Window Tint Laws

Window Tint Laws

Illinois Window Tint Laws (IL)

Car window tinting laws in Illinois were first put into place in 2009.

Illinois was the 48th of the 50 states to enact these laws.

On this page we have done our best to collect all of the legal information necessary about your car’s window tint, including how dark the tint is allowed to be and how reflective the tint is allowed to be in Illinois. Aside from the basics, like tint percentages, there are also additional car window tinting rules and regulations in Illinois that we have made available.

Illinois Tint Laws – Legal Darkness Allowed In Illinois

The percentage of light that a window tint film allows to pass through your car windows is called the VLT (Visible Light Transmission), and each state has different legal allowable limits. The amount of light allowed to pass through your film and glass in Illinois is very specific to the state and is different for Passenger Vehicles and Multi-Purpose Vehicles.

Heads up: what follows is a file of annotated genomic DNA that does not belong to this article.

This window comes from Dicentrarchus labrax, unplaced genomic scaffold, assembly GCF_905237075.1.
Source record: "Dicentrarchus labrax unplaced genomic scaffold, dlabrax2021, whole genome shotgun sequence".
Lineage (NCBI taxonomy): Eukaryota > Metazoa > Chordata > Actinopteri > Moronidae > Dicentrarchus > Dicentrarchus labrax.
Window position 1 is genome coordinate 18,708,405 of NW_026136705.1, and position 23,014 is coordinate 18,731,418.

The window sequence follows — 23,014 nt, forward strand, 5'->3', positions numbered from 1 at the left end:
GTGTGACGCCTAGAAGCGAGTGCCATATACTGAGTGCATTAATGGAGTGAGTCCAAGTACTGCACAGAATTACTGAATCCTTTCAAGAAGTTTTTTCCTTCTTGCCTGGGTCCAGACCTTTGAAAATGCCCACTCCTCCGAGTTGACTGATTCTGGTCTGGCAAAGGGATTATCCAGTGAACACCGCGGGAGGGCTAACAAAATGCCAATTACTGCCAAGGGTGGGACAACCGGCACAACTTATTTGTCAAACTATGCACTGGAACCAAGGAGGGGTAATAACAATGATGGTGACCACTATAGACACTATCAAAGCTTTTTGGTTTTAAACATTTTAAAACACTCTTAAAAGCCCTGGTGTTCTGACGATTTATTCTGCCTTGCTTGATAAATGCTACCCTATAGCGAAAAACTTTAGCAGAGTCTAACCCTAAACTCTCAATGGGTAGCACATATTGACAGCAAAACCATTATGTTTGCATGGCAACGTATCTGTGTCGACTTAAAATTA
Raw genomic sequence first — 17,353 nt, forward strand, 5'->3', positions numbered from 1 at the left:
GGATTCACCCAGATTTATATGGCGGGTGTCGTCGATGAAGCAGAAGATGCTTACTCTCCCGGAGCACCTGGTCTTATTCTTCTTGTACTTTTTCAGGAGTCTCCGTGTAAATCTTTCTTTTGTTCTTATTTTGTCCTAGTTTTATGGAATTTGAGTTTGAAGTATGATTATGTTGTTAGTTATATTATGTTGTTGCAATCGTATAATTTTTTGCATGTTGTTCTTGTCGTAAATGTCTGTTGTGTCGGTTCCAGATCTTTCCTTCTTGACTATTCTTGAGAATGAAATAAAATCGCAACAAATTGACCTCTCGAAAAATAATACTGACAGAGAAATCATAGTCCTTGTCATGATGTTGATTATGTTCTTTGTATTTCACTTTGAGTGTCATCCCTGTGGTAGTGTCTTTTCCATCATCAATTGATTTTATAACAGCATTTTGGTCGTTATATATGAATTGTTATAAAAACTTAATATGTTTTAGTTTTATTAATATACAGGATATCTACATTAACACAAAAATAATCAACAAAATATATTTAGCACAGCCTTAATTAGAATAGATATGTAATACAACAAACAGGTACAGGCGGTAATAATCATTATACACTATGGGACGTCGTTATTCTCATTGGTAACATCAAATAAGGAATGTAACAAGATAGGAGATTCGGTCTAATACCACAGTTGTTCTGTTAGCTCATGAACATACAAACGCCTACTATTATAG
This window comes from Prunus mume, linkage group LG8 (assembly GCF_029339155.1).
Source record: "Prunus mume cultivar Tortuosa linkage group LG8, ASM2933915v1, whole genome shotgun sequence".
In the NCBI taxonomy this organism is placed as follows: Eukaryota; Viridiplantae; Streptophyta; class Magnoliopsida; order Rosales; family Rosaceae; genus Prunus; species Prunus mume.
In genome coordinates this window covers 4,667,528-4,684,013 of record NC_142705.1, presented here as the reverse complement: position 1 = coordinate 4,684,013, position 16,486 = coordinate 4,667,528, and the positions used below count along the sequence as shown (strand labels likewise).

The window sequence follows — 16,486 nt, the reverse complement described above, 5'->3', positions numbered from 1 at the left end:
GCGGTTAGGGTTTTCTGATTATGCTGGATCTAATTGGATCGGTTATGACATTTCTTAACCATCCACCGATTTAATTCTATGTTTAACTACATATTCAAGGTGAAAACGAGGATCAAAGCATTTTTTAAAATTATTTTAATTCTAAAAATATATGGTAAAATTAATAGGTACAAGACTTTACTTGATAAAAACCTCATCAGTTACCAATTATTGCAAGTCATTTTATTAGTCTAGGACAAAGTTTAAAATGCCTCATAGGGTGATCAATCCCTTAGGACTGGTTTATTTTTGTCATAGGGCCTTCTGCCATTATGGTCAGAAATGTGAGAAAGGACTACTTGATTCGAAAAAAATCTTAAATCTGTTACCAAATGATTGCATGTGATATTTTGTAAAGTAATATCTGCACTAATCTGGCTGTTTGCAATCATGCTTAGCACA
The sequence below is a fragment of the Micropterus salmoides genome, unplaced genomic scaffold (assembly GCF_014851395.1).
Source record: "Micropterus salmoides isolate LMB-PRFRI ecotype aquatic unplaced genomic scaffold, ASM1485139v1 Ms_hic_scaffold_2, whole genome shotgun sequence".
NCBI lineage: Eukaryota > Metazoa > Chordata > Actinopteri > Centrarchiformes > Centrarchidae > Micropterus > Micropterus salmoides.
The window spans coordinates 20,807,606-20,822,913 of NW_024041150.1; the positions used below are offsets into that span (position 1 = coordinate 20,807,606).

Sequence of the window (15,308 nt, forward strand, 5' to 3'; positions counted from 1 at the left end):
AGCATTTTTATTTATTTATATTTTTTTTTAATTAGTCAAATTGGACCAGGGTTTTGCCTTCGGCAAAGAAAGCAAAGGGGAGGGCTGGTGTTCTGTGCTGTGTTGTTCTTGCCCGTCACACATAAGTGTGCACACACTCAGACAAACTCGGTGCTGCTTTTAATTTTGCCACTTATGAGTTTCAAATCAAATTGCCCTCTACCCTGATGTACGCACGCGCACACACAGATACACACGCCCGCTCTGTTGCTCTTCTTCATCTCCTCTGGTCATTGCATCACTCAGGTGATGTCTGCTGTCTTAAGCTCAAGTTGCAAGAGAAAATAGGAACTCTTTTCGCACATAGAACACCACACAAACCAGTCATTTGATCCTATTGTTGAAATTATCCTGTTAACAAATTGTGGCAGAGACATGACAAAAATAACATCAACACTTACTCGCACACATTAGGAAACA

I HIGHER VLT means that more light is allowed to pass through the window tint film.

Example: a 75% tint will allow 75% of the light to pass through whereas a 5% tint will only allow 5% of the light to pass through, making the 5% tint a much darker film.

Legal Tint Darkness Allowed For Passenger Vehicles In Illinois:

  • Front Windshield: Non-reflective tint is allowed on the top 6 inches of the windshield.
  • Front seat side windows: up to 35% tint darkness allowed
  • Back seat side windows: up to 35% tint darkness allowed
  • Rear window: up to 35% tint darkness allowed

illinois-window-tint-laws-explained

Legal Tint Darkness Allowed For Multi-Purpose Vehicles In Illinois:

  • Front Windshield: Non-reflective tint is allowed on the top 6 inches of the windshield.
  • Front seat side windows: up to 50% tint darkness allowed
  • Back seat side windows: Any tint darkness can be used
  • Rear window: Any tint darkness can be used

illinois-mpv-window-tint-laws-diagram

Other Illinois Window Tint Rules And Regulations: